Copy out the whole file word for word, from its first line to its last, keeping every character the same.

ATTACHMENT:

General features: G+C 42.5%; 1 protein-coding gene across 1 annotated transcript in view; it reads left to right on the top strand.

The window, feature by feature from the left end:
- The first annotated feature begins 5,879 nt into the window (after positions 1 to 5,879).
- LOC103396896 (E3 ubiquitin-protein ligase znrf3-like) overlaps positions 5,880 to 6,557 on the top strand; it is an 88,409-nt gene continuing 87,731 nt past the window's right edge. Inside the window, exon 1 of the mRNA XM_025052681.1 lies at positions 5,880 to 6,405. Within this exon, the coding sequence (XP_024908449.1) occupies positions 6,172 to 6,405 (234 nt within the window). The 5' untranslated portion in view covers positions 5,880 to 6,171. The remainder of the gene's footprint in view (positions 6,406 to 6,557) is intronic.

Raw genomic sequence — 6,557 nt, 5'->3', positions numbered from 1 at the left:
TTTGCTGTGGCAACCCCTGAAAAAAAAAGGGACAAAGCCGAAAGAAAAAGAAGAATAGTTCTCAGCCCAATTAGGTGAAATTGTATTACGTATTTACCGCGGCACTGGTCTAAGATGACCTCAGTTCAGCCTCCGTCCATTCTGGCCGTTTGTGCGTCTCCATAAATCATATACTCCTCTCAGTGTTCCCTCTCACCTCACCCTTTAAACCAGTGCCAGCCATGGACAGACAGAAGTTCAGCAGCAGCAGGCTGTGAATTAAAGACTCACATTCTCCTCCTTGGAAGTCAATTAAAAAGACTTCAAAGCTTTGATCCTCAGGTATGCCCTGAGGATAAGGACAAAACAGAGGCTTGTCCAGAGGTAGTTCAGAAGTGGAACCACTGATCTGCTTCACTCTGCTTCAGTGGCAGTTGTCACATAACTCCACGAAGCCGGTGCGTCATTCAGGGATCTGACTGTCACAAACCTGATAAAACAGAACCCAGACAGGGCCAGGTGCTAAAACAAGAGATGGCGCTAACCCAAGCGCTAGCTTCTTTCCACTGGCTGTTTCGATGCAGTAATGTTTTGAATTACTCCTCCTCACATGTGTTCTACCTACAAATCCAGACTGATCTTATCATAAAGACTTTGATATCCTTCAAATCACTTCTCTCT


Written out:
General features: G+C 42.5%; 1 protein-coding gene across 1 annotated transcript in view; it reads left to right on the top strand.

The window, feature by feature from the left end:
- The first annotated feature begins 5,879 nt into the window (after positions 1 to 5,879).
- LOC103396896 (E3 ubiquitin-protein ligase znrf3-like) overlaps positions 5,880 to 6,557 on the top strand; it is an 88,409-nt gene continuing 87,731 nt past the window's right edge. Inside the window, exon 1 of the mRNA XM_025052681.1 lies at positions 5,880 to 6,405. Within this exon, the coding sequence (XP_024908449.1) occupies positions 6,172 to 6,405 (234 nt within the window). The 5' untranslated portion in view covers positions 5,880 to 6,171. The remainder of the gene's footprint in view (positions 6,406 to 6,557) is intronic.

Raw genomic sequence — 6,557 nt, 5'->3', positions numbered from 1 at the left:
TTTGCTGTGGCAACCCCTGAAAAAAAAAGGGACAAAGCCGAAAGAAAAAGAAGAATAGTTCTCAGCCCAATTAGGTGAAATTGTATTACGTATTTACCGCGGCACTGGTCTAAGATGACCTCAGTTCAGCCTCCGTCCATTCTGGCCGTTTGTGCGTCTCCATAAATCATATACTCCTCTCAGTGTTCCCTCTCACCTCACCCTTTAAACCAGTGCCAGCCATGGACAGACAGAAGTTCAGCAGCAGCAGGCTGTGAATTAAAGACTCACATTCTCCTCCTTGGAAGTCAATTAAAAAGACTTCAAAGCTTTGATCCTCAGGTATGCCCTGAGGATAAGGACAAAACAGAGGCTTGTCCAGAGGTAGTTCAGAAGTGGAACCACTGATCTGCTTCACTCTGCTTCAGTGGCAGTTGTCACATAACTCCACGAAGCCGGTGCGTCATTCAGGGATCTGACTGTCACAAACCTGATAAAACAGAACCCAGACAGGGCCAGGTGCTAAAACAAGAGATGGCGCTAACCCAAGCGCTAGCTTCTTTCCACTGGCTGTTTCGATGCAGTAATGTTTTGAATTACTCCTCCTCACATGTGTTCTACCTACAAATCCAGACTGATCTTATCATAAAGACTTTGATATCCTTCAAATCACTTCTCTCT